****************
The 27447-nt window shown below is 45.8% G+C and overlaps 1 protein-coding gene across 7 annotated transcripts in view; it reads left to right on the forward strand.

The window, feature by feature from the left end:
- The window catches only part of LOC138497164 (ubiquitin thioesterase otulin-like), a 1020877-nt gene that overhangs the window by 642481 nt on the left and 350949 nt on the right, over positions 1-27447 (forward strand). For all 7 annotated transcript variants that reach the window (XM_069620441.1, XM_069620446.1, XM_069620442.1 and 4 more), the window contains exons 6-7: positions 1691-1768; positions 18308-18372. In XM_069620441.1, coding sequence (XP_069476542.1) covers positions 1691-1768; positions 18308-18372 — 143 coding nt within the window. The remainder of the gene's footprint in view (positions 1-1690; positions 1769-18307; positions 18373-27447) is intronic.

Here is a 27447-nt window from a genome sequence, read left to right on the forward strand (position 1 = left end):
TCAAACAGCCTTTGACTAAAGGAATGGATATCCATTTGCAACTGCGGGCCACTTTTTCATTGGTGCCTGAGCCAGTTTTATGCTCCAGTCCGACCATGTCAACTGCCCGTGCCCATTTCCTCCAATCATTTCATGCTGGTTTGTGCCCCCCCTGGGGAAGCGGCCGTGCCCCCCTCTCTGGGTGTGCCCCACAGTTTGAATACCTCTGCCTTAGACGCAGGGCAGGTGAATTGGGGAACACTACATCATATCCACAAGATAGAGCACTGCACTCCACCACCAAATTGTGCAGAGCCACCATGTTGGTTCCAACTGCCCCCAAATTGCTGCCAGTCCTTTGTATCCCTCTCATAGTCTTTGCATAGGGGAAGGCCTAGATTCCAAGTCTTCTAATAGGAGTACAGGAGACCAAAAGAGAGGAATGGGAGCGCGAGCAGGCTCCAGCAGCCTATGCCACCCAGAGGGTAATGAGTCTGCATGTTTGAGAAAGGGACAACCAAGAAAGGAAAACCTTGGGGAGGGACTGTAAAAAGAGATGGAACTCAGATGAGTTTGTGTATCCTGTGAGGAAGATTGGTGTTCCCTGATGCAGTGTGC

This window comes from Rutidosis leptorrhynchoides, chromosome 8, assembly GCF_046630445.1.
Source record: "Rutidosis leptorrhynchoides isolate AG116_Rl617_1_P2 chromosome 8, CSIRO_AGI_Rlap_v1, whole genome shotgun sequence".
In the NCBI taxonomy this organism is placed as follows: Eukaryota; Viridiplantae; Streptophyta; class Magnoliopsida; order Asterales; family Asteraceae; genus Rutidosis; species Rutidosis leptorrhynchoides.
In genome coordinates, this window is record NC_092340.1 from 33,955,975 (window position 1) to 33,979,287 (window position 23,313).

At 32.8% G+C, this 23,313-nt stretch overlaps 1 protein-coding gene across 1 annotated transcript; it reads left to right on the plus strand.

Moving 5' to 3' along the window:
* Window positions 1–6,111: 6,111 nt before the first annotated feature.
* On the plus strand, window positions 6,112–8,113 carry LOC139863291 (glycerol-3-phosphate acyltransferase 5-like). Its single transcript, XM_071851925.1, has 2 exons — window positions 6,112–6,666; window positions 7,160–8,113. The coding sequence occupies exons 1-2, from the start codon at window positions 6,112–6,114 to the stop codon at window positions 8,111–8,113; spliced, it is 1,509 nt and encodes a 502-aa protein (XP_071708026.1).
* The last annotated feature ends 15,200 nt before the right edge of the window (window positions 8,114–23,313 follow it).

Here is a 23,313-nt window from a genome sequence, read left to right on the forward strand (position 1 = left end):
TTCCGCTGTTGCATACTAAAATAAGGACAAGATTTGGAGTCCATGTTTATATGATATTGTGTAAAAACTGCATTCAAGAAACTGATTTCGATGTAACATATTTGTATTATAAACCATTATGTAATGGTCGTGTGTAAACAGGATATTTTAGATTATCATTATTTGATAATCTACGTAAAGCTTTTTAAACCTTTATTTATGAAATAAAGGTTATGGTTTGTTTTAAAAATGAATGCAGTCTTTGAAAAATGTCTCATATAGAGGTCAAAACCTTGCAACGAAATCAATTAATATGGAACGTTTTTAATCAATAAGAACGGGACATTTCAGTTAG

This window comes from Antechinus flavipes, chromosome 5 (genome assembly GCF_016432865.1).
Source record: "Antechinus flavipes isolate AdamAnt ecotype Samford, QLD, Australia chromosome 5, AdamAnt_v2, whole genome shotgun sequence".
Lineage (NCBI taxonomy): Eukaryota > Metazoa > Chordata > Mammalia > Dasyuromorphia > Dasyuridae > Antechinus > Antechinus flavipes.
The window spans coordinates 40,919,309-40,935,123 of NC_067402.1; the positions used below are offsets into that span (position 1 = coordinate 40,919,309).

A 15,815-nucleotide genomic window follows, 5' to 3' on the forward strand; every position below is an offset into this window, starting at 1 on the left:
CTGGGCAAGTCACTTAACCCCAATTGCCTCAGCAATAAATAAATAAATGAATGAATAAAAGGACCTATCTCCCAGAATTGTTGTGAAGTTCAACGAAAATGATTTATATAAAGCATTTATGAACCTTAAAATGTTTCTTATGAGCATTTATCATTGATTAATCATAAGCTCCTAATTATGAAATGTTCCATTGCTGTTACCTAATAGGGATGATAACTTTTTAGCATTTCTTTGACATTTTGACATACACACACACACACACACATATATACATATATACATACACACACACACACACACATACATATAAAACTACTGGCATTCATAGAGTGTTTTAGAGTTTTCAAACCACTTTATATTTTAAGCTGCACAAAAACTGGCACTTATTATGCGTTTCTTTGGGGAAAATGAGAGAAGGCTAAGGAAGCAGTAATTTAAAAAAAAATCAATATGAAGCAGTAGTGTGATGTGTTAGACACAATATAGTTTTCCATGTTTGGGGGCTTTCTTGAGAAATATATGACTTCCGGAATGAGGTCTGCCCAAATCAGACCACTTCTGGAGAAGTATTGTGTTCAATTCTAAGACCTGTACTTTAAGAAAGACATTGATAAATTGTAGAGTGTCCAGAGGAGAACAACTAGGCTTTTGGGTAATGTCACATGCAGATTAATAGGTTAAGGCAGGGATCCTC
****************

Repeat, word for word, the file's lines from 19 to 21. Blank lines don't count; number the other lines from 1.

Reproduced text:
Lineage (NCBI taxonomy): Eukaryota > Metazoa > Chordata > Mammalia > Dasyuromorphia > Dasyuridae > Antechinus > Antechinus flavipes.
The window spans coordinates 40,919,309-40,935,123 of NC_067402.1; the positions used below are offsets into that span (position 1 = coordinate 40,919,309).

A 15,815-nucleotide genomic window follows, 5' to 3' on the forward strand; every position below is an offset into this window, starting at 1 on the left: